Brothers Ben and Max Askren, Craig Becker and Chris Heilman came out victorious at the Agon Wrestling III: Festival of Funk in front of 3,413 fans at Williams Center at the University of Wisconsin-Whitewater Sunday afternoon.
In the co-main event matches, both Askrens scored come-from-behind wins, with Max Askren defeating Ben Bennett, while his older brother Ben topped Mike Poeta in overtime.
Poeta, a two-time finalist for the University of Illinois, scored five unanswered points until Ben Askren, two-time NCAA champ for the University of Missouri, scored a push-out to get on the board. The elder Askren – a 2008 Olympian – had a 9-7 lead in the third period when Poeta got a takedown with ten seconds left, sending the match into overtime knotted at 9-9, the first time that had happened in any of the three Agon Wrestling Championships. Askren broke the tie with a takedown to win the match, 11-9 OT.
“It was an incredible battle. Mike came to wrestle,” said Ben Askren. “I had a tough time slowing down his speed and power but I was able to make a comeback and finished it off in overtime.”
Max Askren, 2010 NCAA champ for the Missouri Tigers, came from a ten-point deficit to defeat Bennett, a four-time NCAA All-American from Central Michigan, 19-10. The former Chippewa scored eight unanswered points in the first period, then got a takedown early in the second. However, that was the extent of Bennett’s scoring, as the younger Askren scored 19 points in the second and third periods to erase the deficit and take the lead.
“I can’t believe I gave up that first score but I guess in the end you can’t stop the funk,” said Max Askren. “I gave up eight points in the first period fighting for position when I should have just taken the takedown and let go at that.”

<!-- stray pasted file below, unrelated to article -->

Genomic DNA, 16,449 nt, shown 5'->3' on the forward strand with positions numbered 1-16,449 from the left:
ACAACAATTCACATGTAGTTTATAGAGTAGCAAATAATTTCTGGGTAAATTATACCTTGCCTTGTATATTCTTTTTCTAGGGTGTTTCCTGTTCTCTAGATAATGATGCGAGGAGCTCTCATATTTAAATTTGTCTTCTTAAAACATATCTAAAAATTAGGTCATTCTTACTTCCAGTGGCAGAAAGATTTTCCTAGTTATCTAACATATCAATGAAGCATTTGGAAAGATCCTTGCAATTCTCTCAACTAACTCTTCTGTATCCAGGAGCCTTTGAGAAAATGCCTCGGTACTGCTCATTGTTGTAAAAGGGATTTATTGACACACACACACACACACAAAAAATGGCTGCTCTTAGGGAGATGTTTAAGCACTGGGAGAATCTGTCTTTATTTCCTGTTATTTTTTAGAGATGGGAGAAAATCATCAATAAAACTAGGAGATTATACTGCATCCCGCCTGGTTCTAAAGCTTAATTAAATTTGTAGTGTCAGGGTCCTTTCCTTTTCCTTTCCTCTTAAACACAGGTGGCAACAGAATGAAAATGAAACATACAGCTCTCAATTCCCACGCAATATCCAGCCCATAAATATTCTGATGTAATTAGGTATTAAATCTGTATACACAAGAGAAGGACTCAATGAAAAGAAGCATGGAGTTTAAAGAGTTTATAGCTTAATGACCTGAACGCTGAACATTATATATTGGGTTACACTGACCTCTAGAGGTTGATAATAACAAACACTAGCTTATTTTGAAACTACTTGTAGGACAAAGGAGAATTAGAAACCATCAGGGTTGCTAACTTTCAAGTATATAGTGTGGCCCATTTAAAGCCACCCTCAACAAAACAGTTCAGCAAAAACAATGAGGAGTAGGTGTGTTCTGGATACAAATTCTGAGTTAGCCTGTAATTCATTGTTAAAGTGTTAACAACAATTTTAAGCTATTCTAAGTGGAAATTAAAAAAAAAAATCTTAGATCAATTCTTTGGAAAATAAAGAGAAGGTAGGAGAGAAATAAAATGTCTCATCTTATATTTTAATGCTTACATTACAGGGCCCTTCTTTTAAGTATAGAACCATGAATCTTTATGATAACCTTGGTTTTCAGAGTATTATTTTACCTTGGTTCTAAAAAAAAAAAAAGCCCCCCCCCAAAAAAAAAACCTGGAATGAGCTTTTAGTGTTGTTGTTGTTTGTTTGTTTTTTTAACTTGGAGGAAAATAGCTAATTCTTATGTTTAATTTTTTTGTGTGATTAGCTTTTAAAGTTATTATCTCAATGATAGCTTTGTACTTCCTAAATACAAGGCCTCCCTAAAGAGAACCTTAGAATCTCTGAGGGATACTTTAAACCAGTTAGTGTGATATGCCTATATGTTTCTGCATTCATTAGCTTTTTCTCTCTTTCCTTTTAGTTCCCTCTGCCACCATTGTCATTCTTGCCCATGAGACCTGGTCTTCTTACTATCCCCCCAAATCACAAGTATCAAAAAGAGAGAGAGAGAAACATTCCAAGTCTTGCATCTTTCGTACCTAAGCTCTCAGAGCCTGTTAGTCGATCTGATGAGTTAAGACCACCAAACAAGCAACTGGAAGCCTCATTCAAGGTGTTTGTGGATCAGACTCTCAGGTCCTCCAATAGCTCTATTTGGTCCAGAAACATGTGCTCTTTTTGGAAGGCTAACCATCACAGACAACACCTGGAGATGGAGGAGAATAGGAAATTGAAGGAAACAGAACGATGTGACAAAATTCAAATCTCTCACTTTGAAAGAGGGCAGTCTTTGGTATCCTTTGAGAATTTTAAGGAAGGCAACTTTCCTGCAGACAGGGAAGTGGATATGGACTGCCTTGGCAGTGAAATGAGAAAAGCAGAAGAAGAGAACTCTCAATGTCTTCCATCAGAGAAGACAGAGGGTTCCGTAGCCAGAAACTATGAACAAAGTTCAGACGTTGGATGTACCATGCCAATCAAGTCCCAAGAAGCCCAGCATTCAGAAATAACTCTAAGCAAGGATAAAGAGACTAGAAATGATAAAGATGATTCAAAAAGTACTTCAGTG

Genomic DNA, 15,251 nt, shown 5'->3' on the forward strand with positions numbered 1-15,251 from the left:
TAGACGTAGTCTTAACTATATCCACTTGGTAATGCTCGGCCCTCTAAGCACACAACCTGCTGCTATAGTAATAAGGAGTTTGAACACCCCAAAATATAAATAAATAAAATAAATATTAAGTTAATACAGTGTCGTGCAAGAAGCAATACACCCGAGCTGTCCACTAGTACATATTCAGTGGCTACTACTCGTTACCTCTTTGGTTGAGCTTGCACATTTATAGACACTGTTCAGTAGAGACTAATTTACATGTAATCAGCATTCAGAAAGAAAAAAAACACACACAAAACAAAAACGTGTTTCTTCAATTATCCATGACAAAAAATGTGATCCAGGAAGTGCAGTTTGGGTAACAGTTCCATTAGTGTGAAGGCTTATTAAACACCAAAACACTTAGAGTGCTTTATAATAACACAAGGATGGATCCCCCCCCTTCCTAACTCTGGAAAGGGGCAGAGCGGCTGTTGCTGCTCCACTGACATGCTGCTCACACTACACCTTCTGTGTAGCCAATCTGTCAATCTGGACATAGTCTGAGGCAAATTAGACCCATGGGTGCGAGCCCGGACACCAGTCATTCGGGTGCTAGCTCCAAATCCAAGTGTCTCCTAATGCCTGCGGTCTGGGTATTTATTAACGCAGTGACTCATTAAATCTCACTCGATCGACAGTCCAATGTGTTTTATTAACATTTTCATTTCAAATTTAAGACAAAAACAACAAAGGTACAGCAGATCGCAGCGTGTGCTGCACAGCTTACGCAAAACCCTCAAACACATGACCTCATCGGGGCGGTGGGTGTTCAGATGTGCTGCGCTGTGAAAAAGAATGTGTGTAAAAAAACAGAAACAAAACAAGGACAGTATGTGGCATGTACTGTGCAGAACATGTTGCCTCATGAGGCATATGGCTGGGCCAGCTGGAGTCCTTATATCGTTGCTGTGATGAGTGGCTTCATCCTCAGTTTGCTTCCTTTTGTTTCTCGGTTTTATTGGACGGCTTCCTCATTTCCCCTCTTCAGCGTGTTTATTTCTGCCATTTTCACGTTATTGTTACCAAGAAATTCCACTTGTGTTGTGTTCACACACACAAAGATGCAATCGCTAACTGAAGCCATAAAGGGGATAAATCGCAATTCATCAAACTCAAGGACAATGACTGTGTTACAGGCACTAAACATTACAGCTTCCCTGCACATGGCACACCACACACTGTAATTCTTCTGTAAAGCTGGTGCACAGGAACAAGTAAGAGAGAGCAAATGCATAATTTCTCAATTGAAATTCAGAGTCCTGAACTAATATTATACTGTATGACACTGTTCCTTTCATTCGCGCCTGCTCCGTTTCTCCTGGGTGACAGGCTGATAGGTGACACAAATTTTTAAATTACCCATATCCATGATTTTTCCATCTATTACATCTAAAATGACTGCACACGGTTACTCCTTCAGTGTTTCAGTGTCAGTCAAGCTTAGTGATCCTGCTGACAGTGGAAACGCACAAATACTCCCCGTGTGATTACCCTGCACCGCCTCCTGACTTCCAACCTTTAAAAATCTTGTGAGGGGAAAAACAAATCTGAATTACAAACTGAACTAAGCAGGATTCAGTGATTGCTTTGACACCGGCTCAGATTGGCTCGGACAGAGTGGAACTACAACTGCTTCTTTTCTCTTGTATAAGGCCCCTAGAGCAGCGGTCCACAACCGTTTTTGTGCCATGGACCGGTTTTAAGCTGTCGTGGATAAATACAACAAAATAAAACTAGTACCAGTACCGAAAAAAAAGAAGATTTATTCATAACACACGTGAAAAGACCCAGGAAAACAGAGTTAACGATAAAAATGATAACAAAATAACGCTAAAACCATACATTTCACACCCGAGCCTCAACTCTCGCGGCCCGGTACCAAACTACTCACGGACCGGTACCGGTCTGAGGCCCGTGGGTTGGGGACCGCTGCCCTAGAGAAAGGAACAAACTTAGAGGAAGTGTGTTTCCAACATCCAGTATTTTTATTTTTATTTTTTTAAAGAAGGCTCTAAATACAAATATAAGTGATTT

In other Agon III action, Craig Becker, a 2010 NCAA Division II 149-pound champ for University of Wisconsin-Parkside, earned a 25-0 superior decision over John Mesenbrink, a former wrestler at St. Louis Community College and Drake University who went on to coach the Askrens in high school, and is now a coach at the Wisconsin-based Askren Wrestling Academy. In addition, former Cornell College of Iowa wrestler Chris Heilman, now an assistant at UW-Whitewater, defeated Luke Smith, an NCAA qualifier at Central Michigan who is now on the staff at Eastern Michigan, 18-11.
Both Askrens, along with Bennett, had competed in earlier Agon Wrestling Championships events. Ben Askren came out on top of Penn State mat champ Quentin Wright in the main event at Agon Wrestling I: The Revolution in Las Vegas in October, while his younger brother and Bennett both participated at last month’s Agon II in Flint, Mich., where Max Askren outscored Sam Wendland, while Bennett fell to former Cornell mat champ Cam Simaz.
As with the previous two Agon events, matches were wrestled following unique rules that drew heavily from collegiate folkstyle. One significant difference: the Agon bouts were nine minutes (three equal three-minute periods) instead of seven minutes in college.
Agon Wrestling Championships has additional events planned, with Agon IV slated for northern California on March 15, according to the organization’s press release issued after Agon III.
“Agon” comes from Greek word describing a one-on-one, no-holds-barred contest where human nature was tested to the limits. “Agon” is the root of English words “antagonist” and “agony.”
Agon is one of at least three new ventures that offer prize money to post-collegiate wrestlers competing in amateur-style wrestling events. Tour ACW (Association of Career Wrestlers) had a test event in Pittsburgh in August, while Victory Wrestling Challenge – a product of Victory Fighting Championships, an Omaha-based MMA promotion – put on its inaugural event in its hometown in November. Each venture has its own rules and distinctive format; however, all provide wrestlers with an income alternative to entering MMA, professional wrestling or football.
Want to know more about Agon Wrestling Championships? Watch video of all four Agon Wrestling III: Festival of Funk matches online. Readers may follow Agon on Twitter... Facebook... and visit their official website.
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